Serving officials, on the condition of anonymity, agree to most of what Vohra says with a few stating that mostly the political class and hidden ambitions of the babus are to be blamed for the loss of credibility of Indian steel frame.
The latest instances suggest politicians of all hues believe in using and abusing the bureaucracy, said an office-bearer of IAS Association in West Bengal.
Governance: A mirage?

On this occasion one remembers, former Chief Election Commissioner T N Seshan, known for his maverick style and who had acidly coined a phrase "I am sorry" for the abbreviation of IAS.
But complexities in Neta-Babu relations is nothing new as there have been several such instances of bonhomie and at times political arm twisting as well as kowtowing of the steel frame in front of the political class. Under Manmohan Singh, several babus and former military men thrived in post-retirement careers.
Top brass in intelligence M K Narayanan was accommodated first as National Security Advisor and then as Governor of West Bengal. The likes of P C Haldar and R S Pandey were assigned as negotiators to deal with ultras in the northeast.

But as weather for UPA dispensation looked cloudy, Pandey joined BJP. So did R K Singh, another former Home Secretary, and now MP. Mumbai former police commissioner Satya Pal Singh also is in the saffron party these days.  

Prime Minister Narendra Modi has his own opinion about bureaucracy. In fact, on March 3 during his reply to the debate on President Pranab Mukherjee's address to Parliament, he made terse remarks on babus in the Lok Sabha and said, "arbo-kharbo ka tankha ja raha hae (Crores are being given as salary of government servants)".

True, Indian bureaucracy, known for its huge numerical strengths and peculiarity in performance, has grown from 1,232 in 1951 to over 5,000 in 1996.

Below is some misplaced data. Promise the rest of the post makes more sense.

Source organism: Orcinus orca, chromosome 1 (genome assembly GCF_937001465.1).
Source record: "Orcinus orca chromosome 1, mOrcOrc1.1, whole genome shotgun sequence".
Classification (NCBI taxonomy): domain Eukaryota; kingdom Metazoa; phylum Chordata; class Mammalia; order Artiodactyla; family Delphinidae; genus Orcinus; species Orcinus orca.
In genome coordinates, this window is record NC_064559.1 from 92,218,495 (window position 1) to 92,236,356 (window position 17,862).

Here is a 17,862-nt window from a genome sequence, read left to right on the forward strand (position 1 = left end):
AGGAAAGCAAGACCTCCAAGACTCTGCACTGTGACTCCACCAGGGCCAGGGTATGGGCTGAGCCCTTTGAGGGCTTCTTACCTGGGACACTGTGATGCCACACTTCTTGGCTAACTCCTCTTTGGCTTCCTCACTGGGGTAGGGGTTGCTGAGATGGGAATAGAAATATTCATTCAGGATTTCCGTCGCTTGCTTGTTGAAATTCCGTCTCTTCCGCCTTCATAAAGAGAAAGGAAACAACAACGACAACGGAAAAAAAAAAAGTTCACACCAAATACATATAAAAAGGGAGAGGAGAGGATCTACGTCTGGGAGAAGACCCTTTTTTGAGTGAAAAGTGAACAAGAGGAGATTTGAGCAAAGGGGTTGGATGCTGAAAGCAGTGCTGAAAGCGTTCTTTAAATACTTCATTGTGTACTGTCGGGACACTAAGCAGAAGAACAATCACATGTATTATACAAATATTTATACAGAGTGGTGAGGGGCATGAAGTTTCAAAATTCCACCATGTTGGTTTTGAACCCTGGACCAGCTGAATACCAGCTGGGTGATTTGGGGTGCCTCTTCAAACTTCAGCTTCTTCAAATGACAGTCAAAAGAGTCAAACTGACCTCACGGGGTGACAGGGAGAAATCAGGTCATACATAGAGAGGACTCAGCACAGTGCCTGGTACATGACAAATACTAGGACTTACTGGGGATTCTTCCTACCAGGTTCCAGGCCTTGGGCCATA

By 2011, according to officials in the Ministry of Personnel, total sanctioned strength of IAS officers as on January 1 was 6,077 and of these 4,488 were in position, thereby making a shortage of 1,589.

The problems for babus mount once good work yields reprimand.
O P Sharma was appointed Governor of Nagaland by H D Deve Gowda government after the former Punjab cop fell out with Congress dispensation in his state.
"I know of former Punjab DGP O P Sharma who worked in tandem with KPS Gill to curb the spinal cord of Punjab militancy. But once government changed in the state, he was hounded out by the Brar government," says a Punjab cadre official.

In his book, Vohra does not deal with a single theme but good governance seems to a common thread for all the articles as in the preface he talks about the quality of governance and the need to evolve “courses of action” for dealing with problems arising from the failures of governance and security management.

The essay ‘Beyond Pokhran and Chagai’ originally published in August 1998 – about five months after nuclear tests by both India and Pakistan – make an impatient plea for resolution of outstanding problems between the two countries.

“It will indeed be a historical blunder if, compelled by the nuclear capability syndrome, they (both India and Pakistan) further delay devoting attention to the resolution of problems which stand between two countries,” he writes.  
Hopefully the cautioning lines Vohra draws should ring alarm bells in the ears of those who matter.

That Vohra himself is an incumbent Governor of a key state like Jammu and Kashmir only makes it obvious that he has the ears of those who are at the helm of affairs in the country. The important point is, are they all listening?